Yelp, TripAdvisor, Instagram, Google Street view and countless other always-available web sites and services have drained travel of a critical ingredient: Mystery.
How often do most of us land in a new location already knowing what we want to see, do, eat and drink? Moreover, we have strong expectations of what those experiences should be, based on a wealth of information that’s out there. In extreme cases, unrealistic expectations can lead to transient mental disorders.
I love the benefits that come with being a connected traveler. But a recent series of articles from AFAR about traveling unplugged reminded me of travel before smartphones and WiFi were ubiquitous. Traveling unplugged required flexibility and curiosity, and lacked the manic need to document every move on social media. When Beth and I traveled to Ireland many years ago we had a rental car waiting, no plans, and only a map to guide us.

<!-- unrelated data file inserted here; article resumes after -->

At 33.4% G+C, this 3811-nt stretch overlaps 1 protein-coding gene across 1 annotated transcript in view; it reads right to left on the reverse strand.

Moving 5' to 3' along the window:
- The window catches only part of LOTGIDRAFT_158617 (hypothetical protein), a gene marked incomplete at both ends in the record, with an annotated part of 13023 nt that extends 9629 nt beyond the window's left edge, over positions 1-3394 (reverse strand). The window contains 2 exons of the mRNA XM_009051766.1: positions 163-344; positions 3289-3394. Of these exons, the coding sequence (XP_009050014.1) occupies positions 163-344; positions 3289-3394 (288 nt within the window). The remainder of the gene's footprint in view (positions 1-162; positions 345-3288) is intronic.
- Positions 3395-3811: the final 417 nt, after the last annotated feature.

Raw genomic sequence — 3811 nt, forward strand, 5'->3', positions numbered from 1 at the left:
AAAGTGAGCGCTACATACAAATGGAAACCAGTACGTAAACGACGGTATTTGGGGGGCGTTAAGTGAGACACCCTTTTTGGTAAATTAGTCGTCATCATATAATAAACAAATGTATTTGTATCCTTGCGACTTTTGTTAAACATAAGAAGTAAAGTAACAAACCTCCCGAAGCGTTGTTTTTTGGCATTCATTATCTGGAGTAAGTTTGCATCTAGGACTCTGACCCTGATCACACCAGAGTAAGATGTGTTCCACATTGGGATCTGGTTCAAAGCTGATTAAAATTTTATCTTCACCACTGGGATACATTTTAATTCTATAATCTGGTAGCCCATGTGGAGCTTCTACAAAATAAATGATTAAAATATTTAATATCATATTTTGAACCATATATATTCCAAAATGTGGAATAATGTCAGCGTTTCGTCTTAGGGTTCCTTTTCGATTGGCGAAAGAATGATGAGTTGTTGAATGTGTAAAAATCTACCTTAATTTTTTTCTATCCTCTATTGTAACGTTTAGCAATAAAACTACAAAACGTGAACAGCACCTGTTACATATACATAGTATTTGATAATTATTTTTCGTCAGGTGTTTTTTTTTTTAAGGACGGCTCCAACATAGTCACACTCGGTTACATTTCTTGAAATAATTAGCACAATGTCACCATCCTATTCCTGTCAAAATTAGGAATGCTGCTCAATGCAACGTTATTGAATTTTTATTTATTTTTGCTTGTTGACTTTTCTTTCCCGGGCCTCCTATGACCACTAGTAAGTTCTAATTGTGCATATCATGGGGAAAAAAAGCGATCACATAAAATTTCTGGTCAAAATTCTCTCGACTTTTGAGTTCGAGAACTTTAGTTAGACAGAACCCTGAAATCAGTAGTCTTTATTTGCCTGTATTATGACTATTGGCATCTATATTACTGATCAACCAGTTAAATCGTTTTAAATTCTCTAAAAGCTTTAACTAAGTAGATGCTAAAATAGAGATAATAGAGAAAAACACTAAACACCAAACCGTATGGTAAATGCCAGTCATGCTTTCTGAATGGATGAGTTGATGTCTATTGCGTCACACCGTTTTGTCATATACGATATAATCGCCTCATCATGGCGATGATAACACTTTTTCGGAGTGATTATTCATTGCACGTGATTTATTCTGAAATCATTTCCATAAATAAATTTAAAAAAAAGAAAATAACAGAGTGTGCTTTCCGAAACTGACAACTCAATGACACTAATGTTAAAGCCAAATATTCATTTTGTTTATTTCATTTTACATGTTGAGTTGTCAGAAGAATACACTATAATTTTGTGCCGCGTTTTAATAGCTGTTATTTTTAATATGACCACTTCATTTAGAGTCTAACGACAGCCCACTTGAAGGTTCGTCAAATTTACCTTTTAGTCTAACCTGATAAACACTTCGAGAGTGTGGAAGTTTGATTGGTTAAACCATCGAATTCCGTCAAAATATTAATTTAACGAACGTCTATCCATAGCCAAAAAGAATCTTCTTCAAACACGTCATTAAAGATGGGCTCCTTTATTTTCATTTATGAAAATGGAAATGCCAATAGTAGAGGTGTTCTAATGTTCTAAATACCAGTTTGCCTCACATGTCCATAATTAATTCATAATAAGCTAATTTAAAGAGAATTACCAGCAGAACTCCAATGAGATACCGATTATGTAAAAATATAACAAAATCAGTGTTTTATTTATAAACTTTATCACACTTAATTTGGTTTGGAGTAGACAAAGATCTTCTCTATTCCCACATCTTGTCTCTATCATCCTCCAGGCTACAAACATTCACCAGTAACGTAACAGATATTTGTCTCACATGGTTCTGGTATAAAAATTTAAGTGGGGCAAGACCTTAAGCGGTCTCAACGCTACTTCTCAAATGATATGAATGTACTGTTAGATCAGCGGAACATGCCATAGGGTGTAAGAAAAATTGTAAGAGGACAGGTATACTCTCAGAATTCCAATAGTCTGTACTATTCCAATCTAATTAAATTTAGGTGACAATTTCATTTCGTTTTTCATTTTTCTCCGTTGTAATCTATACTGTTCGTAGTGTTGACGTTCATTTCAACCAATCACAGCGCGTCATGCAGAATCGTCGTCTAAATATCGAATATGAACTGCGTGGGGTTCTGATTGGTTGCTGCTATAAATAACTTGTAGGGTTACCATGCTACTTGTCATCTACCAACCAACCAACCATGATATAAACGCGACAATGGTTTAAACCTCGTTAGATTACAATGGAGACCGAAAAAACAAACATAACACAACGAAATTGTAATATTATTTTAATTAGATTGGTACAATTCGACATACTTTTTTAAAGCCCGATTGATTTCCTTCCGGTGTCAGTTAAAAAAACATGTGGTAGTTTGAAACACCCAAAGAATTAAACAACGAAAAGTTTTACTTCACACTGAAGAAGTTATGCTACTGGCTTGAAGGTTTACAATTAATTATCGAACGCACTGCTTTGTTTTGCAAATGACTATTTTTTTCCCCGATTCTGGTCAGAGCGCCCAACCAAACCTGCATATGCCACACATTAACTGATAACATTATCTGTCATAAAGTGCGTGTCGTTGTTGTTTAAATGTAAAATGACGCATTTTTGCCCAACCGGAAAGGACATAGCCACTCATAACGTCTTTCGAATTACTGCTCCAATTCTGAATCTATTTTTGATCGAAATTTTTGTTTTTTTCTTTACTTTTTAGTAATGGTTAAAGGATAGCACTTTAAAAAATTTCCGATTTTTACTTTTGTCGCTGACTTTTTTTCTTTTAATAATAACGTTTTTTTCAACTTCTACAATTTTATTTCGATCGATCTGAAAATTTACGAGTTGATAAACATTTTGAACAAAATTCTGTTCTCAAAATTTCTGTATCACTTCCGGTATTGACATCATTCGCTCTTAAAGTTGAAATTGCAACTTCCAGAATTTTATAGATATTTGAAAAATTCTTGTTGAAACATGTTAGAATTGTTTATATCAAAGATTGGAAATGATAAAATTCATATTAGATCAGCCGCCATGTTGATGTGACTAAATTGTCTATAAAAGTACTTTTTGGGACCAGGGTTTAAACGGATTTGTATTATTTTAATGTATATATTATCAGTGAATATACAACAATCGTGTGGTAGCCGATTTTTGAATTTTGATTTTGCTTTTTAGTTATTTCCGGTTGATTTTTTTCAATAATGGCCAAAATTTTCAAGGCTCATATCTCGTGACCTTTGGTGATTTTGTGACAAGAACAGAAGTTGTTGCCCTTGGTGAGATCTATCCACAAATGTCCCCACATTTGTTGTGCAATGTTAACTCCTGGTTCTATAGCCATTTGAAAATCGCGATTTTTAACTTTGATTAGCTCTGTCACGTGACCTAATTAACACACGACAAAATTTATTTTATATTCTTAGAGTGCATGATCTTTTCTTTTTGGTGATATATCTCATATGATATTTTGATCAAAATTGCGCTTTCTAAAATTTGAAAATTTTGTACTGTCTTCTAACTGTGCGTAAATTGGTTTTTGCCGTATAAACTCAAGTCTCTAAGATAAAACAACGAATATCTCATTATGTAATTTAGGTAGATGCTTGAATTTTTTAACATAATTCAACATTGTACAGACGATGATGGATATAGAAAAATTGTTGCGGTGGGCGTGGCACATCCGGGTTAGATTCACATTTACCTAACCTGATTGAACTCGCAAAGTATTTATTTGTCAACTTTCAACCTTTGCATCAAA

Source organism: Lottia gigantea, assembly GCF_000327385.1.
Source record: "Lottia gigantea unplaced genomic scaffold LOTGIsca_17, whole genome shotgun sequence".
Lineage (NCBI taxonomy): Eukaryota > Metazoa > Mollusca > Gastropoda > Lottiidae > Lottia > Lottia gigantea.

We found places to stay by asking locals for advice. Over two weeks we encountered many of the same travelers again and again, so we would pause and exchange tips about places to see and things to do. The memories that have stuck with us sprang from the mystery of not knowing (sometimes literally) what we would find around the next corner. Sometimes those were dead ends, which weren’t disappointments as much as suggestions to go elsewhere.
Looking beyond those mysteries made that trip, and others, richer in a way that travel today isn’t.